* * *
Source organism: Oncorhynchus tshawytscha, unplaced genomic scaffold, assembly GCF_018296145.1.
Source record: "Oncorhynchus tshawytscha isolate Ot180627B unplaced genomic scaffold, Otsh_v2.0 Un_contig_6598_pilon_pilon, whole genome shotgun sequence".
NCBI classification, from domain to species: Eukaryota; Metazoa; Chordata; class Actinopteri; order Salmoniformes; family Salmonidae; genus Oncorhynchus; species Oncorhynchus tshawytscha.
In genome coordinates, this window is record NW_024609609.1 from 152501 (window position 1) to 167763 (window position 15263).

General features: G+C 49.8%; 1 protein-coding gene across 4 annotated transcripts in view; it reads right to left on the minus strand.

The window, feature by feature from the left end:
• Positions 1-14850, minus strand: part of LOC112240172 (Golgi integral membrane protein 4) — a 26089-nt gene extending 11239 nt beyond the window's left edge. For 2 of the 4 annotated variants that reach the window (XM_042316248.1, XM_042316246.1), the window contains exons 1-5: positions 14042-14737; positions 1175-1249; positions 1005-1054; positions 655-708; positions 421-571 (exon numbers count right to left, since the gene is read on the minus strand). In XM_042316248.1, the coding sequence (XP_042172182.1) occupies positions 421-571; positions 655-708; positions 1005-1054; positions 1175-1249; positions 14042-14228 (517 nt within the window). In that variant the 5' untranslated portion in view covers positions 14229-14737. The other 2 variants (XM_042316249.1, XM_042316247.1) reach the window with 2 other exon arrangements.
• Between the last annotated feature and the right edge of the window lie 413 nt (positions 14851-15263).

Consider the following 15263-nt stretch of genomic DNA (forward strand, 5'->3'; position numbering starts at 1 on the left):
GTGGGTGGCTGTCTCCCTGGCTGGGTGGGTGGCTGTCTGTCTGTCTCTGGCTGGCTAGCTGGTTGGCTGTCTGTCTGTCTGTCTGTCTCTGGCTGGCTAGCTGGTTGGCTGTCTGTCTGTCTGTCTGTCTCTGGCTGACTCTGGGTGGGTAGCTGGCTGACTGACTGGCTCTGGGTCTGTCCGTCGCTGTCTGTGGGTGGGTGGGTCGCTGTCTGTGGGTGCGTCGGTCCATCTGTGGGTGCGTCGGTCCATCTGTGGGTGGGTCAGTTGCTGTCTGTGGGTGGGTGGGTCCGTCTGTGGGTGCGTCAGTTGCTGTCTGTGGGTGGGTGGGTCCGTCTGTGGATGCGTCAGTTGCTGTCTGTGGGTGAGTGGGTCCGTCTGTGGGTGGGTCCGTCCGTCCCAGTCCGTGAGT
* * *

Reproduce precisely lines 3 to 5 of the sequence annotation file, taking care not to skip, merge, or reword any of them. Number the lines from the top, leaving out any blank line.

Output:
NCBI classification, from domain to species: Eukaryota; Metazoa; Chordata; class Actinopteri; order Salmoniformes; family Salmonidae; genus Oncorhynchus; species Oncorhynchus tshawytscha.
In genome coordinates, this window is record NW_024609609.1 from 152501 (window position 1) to 167763 (window position 15263).

General features: G+C 49.8%; 1 protein-coding gene across 4 annotated transcripts in view; it reads right to left on the minus strand.